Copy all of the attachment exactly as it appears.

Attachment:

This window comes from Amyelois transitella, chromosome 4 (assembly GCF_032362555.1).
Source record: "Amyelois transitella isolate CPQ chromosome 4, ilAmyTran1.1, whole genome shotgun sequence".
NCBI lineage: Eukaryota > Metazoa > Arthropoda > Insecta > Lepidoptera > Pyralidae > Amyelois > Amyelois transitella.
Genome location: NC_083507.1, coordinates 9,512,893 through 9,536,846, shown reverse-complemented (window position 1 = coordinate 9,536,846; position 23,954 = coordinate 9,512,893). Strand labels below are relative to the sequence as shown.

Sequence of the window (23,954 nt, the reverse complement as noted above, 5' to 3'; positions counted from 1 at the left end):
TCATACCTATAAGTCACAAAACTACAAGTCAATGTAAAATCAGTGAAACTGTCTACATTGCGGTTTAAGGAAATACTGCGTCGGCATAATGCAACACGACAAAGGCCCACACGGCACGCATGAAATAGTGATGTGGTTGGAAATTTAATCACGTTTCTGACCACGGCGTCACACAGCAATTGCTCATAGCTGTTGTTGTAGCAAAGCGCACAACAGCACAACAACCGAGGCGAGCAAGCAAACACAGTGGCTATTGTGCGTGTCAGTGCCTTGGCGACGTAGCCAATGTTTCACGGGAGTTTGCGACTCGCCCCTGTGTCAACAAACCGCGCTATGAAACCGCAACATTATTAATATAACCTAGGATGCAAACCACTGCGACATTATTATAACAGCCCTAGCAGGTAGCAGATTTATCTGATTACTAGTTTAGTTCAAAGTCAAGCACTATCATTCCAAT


This window comes from Amyelois transitella, chromosome 4 (assembly GCF_032362555.1).
Source record: "Amyelois transitella isolate CPQ chromosome 4, ilAmyTran1.1, whole genome shotgun sequence".
NCBI lineage: Eukaryota > Metazoa > Arthropoda > Insecta > Lepidoptera > Pyralidae > Amyelois > Amyelois transitella.
Genome location: NC_083507.1, coordinates 9,512,893 through 9,536,846, shown reverse-complemented (window position 1 = coordinate 9,536,846; position 23,954 = coordinate 9,512,893). Strand labels below are relative to the sequence as shown.

Sequence of the window (23,954 nt, the reverse complement as noted above, 5' to 3'; positions counted from 1 at the left end):
TCATACCTATAAGTCACAAAACTACAAGTCAATGTAAAATCAGTGAAACTGTCTACATTGCGGTTTAAGGAAATACTGCGTCGGCATAATGCAACACGACAAAGGCCCACACGGCACGCATGAAATAGTGATGTGGTTGGAAATTTAATCACGTTTCTGACCACGGCGTCACACAGCAATTGCTCATAGCTGTTGTTGTAGCAAAGCGCACAACAGCACAACAACCGAGGCGAGCAAGCAAACACAGTGGCTATTGTGCGTGTCAGTGCCTTGGCGACGTAGCCAATGTTTCACGGGAGTTTGCGACTCGCCCCTGTGTCAACAAACCGCGCTATGAAACCGCAACATTATTAATATAACCTAGGATGCAAACCACTGCGACATTATTATAACAGCCCTAGCAGGTAGCAGATTTATCTGATTACTAGTTTAGTTCAAAGTCAAGCACTATCATTCCAAT